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Guest Post: From the Addict who Understands the Monster

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*A friend sent me something she wrote yesterday so I could understand what she was processing. I told her I felt this was a perspective that needed to be shared and she is allowing me to publish her words here, in a way that feels safe to her. Both she and I have no desire to defend the indefensible. I believe that’s clear from what she’s written here. But because the responses to this behavior are so visceral and extreme, it becomes really difficult to see this perspective. Who would feel safe sharing it?

I used to have a laser focus on the victims and I don’t think that’s wrong. I have loved these children, I have close relationships with adults who lived through these kinds of horrific events. My heart breaks. And I’m also learning to expand my field of vision to see the hurting people who caused the pain to others. They need help and without knowing there is some safe place in the world to confess their struggles, how will they ever get the help they need to prevent these issues in the first place?

I think we assume if we vent all our greatest hatred toward these people, then maybe that will prevent other people from doing the same thing. I’m afraid what actually happens is that those people feel more afraid to seek help and their behavior continues in secret. If we can recognize their humanity, not just paint them out to be inhumane monsters, then maybe there’s hope that those who need help will seek it.*

With all of the articles that have been popping up tearing Larry Nassar apart, one doesn’t have to look far to read a heartbreaking account from a survivor of his abuse or how horrible of a person he is. Any healthy person will feel a range of emotions from sadness for the survivor to anger and rage directed at the abuser. But you will be hard-pressed to find anybody defending Dr. Nassar or even talking about the logistics of how this happened and how damaged he is as a person. Now don’t misread what I’m saying, what Dr. Larry Nassar did is absolutely horrendous and he deserves to be called a monster. He also deserves the life sentence that was handed down. I’m not condoning his behavior whatsoever. But I feel in a unique position to understand him and at least feel some sort of empathy for him and his situation.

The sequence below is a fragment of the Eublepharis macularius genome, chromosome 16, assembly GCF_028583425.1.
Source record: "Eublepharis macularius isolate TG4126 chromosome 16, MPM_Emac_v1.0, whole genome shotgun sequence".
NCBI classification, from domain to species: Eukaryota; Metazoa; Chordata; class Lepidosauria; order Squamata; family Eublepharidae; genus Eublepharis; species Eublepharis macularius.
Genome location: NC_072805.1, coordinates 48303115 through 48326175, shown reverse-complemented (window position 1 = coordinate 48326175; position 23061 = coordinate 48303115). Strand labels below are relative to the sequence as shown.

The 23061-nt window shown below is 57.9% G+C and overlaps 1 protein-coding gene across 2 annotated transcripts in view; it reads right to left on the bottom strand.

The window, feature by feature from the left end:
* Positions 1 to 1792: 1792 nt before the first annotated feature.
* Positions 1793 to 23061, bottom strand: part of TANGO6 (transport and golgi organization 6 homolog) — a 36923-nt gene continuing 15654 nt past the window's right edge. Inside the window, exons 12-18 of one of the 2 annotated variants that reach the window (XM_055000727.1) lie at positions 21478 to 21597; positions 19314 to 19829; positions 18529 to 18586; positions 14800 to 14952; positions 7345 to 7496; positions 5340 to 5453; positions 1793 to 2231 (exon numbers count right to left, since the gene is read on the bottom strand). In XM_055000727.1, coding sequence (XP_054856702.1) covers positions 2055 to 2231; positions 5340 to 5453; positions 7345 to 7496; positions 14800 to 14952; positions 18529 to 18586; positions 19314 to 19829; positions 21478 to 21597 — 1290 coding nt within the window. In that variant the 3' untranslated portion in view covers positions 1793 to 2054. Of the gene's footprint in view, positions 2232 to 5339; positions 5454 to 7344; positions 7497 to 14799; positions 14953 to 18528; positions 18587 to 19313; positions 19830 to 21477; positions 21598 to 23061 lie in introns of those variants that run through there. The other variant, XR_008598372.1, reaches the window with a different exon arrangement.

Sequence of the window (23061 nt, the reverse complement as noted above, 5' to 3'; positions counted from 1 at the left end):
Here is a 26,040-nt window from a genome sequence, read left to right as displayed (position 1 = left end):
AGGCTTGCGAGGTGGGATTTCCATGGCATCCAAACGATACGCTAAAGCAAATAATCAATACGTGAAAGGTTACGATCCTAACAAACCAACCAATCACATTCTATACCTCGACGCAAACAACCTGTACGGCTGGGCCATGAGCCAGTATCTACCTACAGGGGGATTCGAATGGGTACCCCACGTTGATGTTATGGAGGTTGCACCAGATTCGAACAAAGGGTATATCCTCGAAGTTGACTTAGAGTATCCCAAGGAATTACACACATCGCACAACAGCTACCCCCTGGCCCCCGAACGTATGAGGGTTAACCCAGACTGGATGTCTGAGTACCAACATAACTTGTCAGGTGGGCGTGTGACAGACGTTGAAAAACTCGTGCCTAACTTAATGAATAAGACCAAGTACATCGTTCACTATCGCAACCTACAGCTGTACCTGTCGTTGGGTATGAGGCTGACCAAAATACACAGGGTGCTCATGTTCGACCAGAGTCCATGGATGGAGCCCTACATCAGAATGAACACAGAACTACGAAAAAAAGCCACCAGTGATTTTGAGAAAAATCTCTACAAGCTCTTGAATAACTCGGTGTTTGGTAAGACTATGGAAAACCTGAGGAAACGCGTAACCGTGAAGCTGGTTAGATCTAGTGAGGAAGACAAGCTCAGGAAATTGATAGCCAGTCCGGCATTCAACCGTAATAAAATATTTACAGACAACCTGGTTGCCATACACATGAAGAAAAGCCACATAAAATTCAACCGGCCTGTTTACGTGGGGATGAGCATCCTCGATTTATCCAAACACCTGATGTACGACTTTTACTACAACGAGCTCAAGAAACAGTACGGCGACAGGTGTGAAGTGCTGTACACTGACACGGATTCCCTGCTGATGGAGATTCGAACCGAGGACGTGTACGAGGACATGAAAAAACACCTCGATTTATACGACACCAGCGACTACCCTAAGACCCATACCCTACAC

No one was created to be a monster. Yes, we are all sinners, but when something like this happens it takes it to a different level. We begin to question the humanity of the person who could ever do such a thing like that. We begin to see that person as only a list of deplorable acts that they have committed, not as a whole person. One who has hurt people yes, but we neglect to look at the hurt that happened to him. And the series of events that led up to him being that person. The person that was more than likely sexually abused as a child. The person that began to fantasize or watch pornography as a young child. The person that began to do whatever he could to regain control of the craziness that was going on in his head. The person that before he knew it had fallen into this pattern of addiction without even knowing it. The person that began to look into the mirror and didn’t recognize himself and what he was doing, but didn’t know how to stop. I am that person. And Dr. Nassar is most likely that person.

I’m a recovering sex addict and survivor of childhood sexual abuse. I hate to admit it, but it’s true. And to be completely honest I have always been terrified of crossing a line that I can’t come back from. That line where you suddenly become a monster. I’m always hypervigilant around young children because there is a part of me that is terrified that something will break inside me and I will hurt them like I was hurt as a young child. I’m afraid that I will become the person I was terrified of as a young girl and I won’t be able to stop myself. Because that’s how addiction works. You don’t plan to be one or start behaviors that feel impossible to stop. But you do. And the longer you do it your brain changes and it doesn’t feel like a choice anymore. And you’re stuck.

And that’s why we need to have compassion. Because addiction is real and it changes a person and it is a horrible thing. We can still hate the things that the addict does and we should. Sin is sin, no matter your backstory or justification for it. But to naively think that Dr. Nassar doesn’t feel shame or guilt for the things he’s done is wrong. Even addicts have a conscience and know the difference between right and wrong.

I feel for these girls. I was those girls at one time in my life. But I also feel for Dr. Nassar because there is a part of me that is him as well.

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